Specifically, which governmental institutions and organisations have roles to play in protecting academic freedom?
Kurt Deketelaere: We need to realise that freedom of any kind is not a spontaneous state of affairs. For academic freedom to exist in any meaningful sense, the public authorities must respect, protect, ensure and promote it. A state has legal obligations with respect to academic freedom, and any failure to fulfil its obligations amounts to a violation of academic freedom.
It is clear that ministers for education, research, justice, etc play an important role. They need to develop clear policies and sanctions in case of violation. Violations which must be sanctioned by courts.
Obviously, on the working floor, institutions of higher education themselves have an important role to play: clear institutional policies protecting academic freedom are a must.
Are there any legal implications?
Kurt Deketelaere: Academic freedom is protected, directly or indirectly, by legal frameworks at national level (constitutions), European level (e.g. the EU Charter of Fundamental Rights; European Convention on Human Rights) and international level (e.g. the International Covenant on Civil and Political Rights and the International Covenant on Economic, Social and Cultural Rights).
At all those levels, there is a significant amount of cases in which competent authorities decide upon claimed violations of academic freedom. Of course, for us, the European Court of Human Rights in Strasbourg remains the most important point of reference in this matter. We will have to see if more cases will be submitted to and decided by the European Court of Justice.
Do you think the EU is sufficiently equipped to protect the university, its institutional autonomy, and in particular academic freedom?
Kurt Deketelaere: Well, it is sometimes argued that the weakness of Article 13 is the lack of competence of the EU in the field of (higher) education. Pursuant to Article 6 TFEU, the Union has “competence to carry out actions to support, coordinate or supplement the actions of the Member States” in the field of “e) education, vocational training, youth and sport”. Thus, education is not a core competence of the EU: the Union has a weak competence, that is secondary to the Member States’ competences.
Since the Charter of Fundamental Rights only applies to the institutions and bodies of the Union with due regard for the principle of subsidiarity and to the Member States only when they are implementing Union law, one may have the impression that it is of little use to the protection of academic freedom.
Such a fear, however, may be exaggerated. In the first place, the Central University case illustrates that Article 13 can be usefully applied when academic freedom is endangered. In this case, the European Court of Justice observed that Hungary’s restrictive legislation interfered with its commitments under GATS/the World Trade Organisation and Article 49 of the Treaty on the Functioning of the European Union (TFEU) on freedom of establishment. As GATS is part of EU-law, the Charter could be usefully invoked. This is, of course, all the more so with regard to Article 49 of the TFEU.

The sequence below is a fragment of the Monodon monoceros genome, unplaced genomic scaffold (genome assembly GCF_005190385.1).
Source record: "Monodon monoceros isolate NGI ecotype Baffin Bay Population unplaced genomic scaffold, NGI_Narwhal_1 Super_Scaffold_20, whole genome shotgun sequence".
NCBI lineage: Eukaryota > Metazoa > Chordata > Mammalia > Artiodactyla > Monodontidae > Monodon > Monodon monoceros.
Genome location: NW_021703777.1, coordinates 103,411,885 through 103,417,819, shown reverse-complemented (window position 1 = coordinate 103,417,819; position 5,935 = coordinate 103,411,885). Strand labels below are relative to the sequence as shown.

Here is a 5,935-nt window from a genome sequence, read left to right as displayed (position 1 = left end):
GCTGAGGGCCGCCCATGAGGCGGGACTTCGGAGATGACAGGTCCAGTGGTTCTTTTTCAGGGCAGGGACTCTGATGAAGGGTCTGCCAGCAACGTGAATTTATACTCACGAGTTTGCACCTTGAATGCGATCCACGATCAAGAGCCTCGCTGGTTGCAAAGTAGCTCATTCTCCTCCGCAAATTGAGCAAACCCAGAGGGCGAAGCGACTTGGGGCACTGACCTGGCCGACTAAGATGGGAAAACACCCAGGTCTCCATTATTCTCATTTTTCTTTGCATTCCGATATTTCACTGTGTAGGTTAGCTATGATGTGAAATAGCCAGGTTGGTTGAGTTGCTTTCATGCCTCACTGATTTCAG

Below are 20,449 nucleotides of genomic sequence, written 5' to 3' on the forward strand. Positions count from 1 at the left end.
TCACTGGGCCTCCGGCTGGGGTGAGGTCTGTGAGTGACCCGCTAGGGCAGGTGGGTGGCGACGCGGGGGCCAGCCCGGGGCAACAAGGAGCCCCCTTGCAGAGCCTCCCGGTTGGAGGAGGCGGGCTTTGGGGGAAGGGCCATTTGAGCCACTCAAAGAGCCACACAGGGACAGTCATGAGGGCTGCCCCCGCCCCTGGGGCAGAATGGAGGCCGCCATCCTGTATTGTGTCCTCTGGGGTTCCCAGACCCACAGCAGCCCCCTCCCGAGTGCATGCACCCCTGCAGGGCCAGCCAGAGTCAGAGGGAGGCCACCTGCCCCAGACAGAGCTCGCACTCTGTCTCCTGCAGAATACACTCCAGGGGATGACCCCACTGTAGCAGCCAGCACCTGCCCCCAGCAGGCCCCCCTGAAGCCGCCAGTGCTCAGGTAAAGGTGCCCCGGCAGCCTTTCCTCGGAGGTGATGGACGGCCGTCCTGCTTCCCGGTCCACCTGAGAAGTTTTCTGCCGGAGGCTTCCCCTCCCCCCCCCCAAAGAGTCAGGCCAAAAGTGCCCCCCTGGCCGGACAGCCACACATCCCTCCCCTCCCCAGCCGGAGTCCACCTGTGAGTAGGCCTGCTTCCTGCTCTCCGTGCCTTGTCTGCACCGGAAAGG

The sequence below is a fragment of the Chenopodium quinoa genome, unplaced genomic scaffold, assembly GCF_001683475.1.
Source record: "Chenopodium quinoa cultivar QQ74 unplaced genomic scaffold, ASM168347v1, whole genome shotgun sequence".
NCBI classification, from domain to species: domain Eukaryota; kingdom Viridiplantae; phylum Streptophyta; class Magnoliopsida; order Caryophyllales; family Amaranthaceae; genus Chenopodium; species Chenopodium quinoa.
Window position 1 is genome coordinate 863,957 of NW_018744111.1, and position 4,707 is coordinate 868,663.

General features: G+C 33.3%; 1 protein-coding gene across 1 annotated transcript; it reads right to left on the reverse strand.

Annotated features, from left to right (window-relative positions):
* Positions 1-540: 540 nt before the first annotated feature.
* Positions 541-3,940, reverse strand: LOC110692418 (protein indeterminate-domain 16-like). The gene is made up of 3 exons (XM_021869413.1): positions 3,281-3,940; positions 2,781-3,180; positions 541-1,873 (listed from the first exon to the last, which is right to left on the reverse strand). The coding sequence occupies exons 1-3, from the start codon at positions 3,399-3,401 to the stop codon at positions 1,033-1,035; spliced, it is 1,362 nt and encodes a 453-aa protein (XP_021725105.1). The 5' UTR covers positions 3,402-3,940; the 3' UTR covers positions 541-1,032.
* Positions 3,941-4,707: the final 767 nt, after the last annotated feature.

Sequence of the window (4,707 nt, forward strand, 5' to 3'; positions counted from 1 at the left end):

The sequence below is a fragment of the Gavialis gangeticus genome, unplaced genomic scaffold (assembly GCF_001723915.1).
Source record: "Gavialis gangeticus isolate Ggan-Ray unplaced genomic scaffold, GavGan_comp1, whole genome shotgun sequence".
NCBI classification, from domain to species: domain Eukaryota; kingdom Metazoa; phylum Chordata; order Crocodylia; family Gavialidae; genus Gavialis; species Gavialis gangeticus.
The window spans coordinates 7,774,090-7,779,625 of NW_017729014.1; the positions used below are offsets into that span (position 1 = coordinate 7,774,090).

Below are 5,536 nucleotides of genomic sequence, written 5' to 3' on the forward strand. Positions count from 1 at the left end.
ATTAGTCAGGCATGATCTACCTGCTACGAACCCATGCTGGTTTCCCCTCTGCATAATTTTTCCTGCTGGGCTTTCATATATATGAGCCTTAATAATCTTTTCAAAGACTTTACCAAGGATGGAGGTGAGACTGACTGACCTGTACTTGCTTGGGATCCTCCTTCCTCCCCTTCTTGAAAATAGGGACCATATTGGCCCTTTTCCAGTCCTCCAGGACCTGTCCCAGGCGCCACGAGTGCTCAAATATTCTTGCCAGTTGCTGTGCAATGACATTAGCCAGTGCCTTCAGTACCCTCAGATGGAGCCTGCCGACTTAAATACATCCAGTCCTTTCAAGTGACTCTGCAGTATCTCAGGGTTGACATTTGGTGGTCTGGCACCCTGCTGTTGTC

At this point, we could also add that the EU has competence in the field of scientific research. Should a problem occur with regard to academic freedom in connection with specifically scientific research, the link with Article 13 of the Charter would be established through Article 179 TFEU (on research).
So whenever there is a link with the EU’s competences (freedom of establishment, freedom of services, scientific research,…), Article 13 comes into play. Even, as the GATS example shows, Article 13 can be applied in cases where the discussions concern rights and obligations covered by international agreements to which the EU is party. In that scenario, those rights and obligations are part and parcel of EU-law. Thus, the Charter can be relied on.
Although it appears to us that, through this mechanism, the application of EU-law (and therefore the Charter) covers quite some issues of Academic Freedom, we cannot exclude that in some situations no links with EU-law can be established, in which case the Charter cannot be applied.
The most straightforward way to tackle this problem would be a revision of the TFEU. The Union could be given the competence to protect academic freedom. The European Parliament and the Council could then adopt the necessary measures to protect and promote academic freedom.
Other options include, firstly, that the EU could use existing competences on freedom of establishment or services to set a minimum floor of protection of academic freedom so as to allow and facilitate the free movement of academic services (i.e. to abolish obstacles to the freedom of expression that result from differences in standards of protection).
The creation of a minimum floor of protection would allow to bring within the scope of EU law even purely internal situations concerned within this new minimum floor.
Secondly, we could also use the existing EU competence on research to promote academic freedom, though that can only be done within the limits of the provisions in art. 179 of the TFEU.